We're on holiday at the moment with 10mo DS and 4yo DD. self-catering is a good idea as I can rustle up something for the kids if they are hungry and it is easier to sort out salt free meals for DS we don't sterilize anything, he puts everything in his mouth so it seems a bit pointless to be sterilizing utensils, etc. but he is also bf which is no hassle). Being in a hotel requires a bit more vigilance when they can crawl/walk as your home is baby proofed or you are aware of hazards. We end up doing a lot of activities as the DCs are quite hyper from all the changes, e.g. today we climbed the Mycene ruins with an ecstatic DS waving at everyone from the sling.

ApplesTheHare Thu 02-Jul-15 20:06:14

We went away with DD when she was 2 months, 3 months and 7/8 months, and are away again with her at 10 months now. It's all been fine. I like going away with family as they chip in with childcare and make sure we get downtime. It's been lovely when just DH and I though, daytimes are slightly different to when we used to spend 7 hours a day lounging but you can't beat a warm evening on a terrace with a nice glass of wine grin

33goingon64 Thu 02-Jul-15 20:35:34

1. Go self catering with 2 bedrooms.
2. An 8 yo will tag along with whatever you want to do (maybe not scuba diving). It's when they get older you need to consider their desires. Certainly wouldn't leave 8 mo at a kids club!
3. Take advantage of the fact you can go away outside of school holidays. Prices shoot up and it's much busier. Book for second week of September.

zzzzz Thu 02-Jul-15 20:42:19

We just went where we wanted and took the kids with us. confused

Where have you loved going?

changeshow Thu 02-Jul-15 20:43:04

It's not a holiday anymore, it's an 'being away from home with your children, and without all the usual stuff that helps you cope'.

It's harder work than daily life, but at least you are both there to do the boring bits.

I wouldn't spend too much money as children seem to get ill on holidays. But somewhere with a balcony would be good for an after bedtime drink.

Easy, just think easy. Maybe somewhere you have been before?

eurochick Thu 02-Jul-15 20:52:30

We are away at the moment on our first holiday with a baby (11 months).

We chose Greece (very baby friendly but flight is at the long end of short haul - a couple more hours and you would get a bit more leg room and luggage allowance).

We went for a villa (good choice - means we have a kitchen for bottles and baby food plus we can put her to bed and have our own space to relax in the evenings) on a complex with a good restaurant (good choice - means we can grab an early dinner and be back at the villa within five minutes when she starts getting fractious) and room service to the villa if we want it.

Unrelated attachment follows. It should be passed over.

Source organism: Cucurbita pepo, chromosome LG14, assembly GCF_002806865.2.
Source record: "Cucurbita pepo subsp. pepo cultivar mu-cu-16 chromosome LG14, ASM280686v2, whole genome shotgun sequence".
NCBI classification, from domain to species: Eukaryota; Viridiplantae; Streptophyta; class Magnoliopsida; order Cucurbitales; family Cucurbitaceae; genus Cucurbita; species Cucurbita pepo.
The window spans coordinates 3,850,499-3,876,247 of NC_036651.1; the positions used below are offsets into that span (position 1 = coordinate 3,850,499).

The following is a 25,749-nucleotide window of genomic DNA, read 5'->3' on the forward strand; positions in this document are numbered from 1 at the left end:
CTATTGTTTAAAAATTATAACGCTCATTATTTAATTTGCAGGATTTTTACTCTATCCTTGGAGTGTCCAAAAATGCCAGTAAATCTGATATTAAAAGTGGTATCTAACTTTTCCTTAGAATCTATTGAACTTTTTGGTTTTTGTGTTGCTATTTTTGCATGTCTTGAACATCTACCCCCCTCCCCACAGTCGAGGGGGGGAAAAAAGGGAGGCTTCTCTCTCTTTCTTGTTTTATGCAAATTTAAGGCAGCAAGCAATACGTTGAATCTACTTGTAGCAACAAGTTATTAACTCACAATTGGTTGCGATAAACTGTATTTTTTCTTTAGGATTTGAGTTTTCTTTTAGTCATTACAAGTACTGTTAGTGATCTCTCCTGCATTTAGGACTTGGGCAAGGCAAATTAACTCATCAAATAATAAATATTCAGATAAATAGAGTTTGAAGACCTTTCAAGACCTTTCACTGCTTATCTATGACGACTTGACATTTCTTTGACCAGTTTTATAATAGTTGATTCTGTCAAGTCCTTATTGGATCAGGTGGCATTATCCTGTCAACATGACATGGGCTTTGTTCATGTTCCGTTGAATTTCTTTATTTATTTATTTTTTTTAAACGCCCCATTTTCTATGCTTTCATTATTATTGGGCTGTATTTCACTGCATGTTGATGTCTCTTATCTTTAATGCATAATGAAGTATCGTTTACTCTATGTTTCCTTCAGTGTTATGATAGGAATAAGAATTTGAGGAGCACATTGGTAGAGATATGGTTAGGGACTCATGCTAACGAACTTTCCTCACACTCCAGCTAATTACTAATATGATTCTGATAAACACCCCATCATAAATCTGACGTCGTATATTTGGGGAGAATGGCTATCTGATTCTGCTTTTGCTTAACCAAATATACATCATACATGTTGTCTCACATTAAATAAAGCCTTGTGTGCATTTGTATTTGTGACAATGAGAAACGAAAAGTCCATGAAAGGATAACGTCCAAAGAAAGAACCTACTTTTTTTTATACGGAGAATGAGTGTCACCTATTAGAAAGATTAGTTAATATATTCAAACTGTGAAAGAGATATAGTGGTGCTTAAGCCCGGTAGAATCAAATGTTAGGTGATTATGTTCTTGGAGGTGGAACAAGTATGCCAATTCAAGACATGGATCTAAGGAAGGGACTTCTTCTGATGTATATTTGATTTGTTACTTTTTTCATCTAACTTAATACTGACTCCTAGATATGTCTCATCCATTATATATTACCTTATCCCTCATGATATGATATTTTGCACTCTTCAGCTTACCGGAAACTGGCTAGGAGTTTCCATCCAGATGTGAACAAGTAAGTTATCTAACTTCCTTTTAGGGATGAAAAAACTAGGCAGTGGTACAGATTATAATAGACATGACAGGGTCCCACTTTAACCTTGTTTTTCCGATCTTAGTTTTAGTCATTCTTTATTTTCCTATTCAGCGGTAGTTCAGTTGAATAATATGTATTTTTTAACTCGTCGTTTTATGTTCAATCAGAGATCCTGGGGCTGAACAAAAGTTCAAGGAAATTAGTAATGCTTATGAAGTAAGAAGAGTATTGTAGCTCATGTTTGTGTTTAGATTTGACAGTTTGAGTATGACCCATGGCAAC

Overall, this is working pretty well so far. It is very different to pre-baby holidays but we are still enjoying it and she seems to be too.

ohthegoats Thu 02-Jul-15 22:58:53

My normal holidays involve trekking – Ladakh or Nepal in the Himalayas, the Atlas mountains, the Andes, or long road trips on motorbikes etc. Not really suitable for babies. When I was pregnant we went on a backpacking trip to Thailand (we had flights booked before I was pregnant, but originally planned to bike through Cambodia), and it was alright – there were people doing similar things with small children. It wasn’t the most exciting for me – no drinking, too hot and stuff – and it would have been made more difficult with children. We still hired motorbikes to get about.

We’ve now planned a week house swap with the inlaws followed by a week at a mates place in Cornwall that we’ve been to before. For this year anyway… next year we still need to work out what would be a good option. I’m a teacher which makes everything more expensive too.

Thanks for responses. Interesting.

RiverTam Thu 02-Jul-15 23:03:10

Could you get a good baby carrier and go on a walking holiday in the UK? We went to the Oeak Dustrict with DD as our first holiday, she was a bit older that yours but it worked really well.

zzzzz Thu 02-Jul-15 23:11:25

we are lazier holidayers (so I like big hotel, to explore from rather than road trip), that said we have been all over the place with babies. Babies are EASIER to travel with than small children. I find going Eastwards easier than West. I'm not sure why a UK based holiday is easier confused

The only positive for staying in the UK is medical (ie NHS) but most countries have fairly good hospitals if you don't go too far from major cities.